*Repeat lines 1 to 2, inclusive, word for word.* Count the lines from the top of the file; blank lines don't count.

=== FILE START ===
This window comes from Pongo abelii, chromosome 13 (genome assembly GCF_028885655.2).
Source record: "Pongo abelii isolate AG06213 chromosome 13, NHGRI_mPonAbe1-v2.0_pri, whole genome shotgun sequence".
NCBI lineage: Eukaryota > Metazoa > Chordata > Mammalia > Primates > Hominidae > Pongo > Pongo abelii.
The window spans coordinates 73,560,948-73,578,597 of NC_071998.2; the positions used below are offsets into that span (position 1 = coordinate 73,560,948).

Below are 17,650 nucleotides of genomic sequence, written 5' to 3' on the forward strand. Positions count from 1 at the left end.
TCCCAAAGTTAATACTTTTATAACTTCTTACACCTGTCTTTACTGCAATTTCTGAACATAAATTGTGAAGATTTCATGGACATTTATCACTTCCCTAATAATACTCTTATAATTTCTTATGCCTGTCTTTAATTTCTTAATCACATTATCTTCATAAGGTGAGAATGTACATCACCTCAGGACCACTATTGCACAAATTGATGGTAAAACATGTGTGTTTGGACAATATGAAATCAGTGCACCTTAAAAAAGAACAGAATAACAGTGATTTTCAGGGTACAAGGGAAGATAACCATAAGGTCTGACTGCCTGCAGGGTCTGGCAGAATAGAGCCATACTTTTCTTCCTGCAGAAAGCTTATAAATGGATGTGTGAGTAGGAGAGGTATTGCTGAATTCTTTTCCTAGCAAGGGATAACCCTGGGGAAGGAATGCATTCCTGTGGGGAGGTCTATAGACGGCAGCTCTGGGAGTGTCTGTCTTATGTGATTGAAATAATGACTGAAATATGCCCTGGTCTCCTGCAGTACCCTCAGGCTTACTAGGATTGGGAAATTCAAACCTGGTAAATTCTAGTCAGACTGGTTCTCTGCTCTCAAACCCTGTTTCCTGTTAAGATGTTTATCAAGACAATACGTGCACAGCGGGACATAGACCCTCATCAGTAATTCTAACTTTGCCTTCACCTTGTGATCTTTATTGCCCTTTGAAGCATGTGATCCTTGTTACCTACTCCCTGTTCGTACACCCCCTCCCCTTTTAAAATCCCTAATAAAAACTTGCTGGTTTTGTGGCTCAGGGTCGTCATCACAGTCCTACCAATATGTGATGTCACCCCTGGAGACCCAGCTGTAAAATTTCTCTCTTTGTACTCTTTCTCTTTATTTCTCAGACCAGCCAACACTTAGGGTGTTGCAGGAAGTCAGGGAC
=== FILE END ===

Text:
This window comes from Pongo abelii, chromosome 13 (genome assembly GCF_028885655.2).
Source record: "Pongo abelii isolate AG06213 chromosome 13, NHGRI_mPonAbe1-v2.0_pri, whole genome shotgun sequence".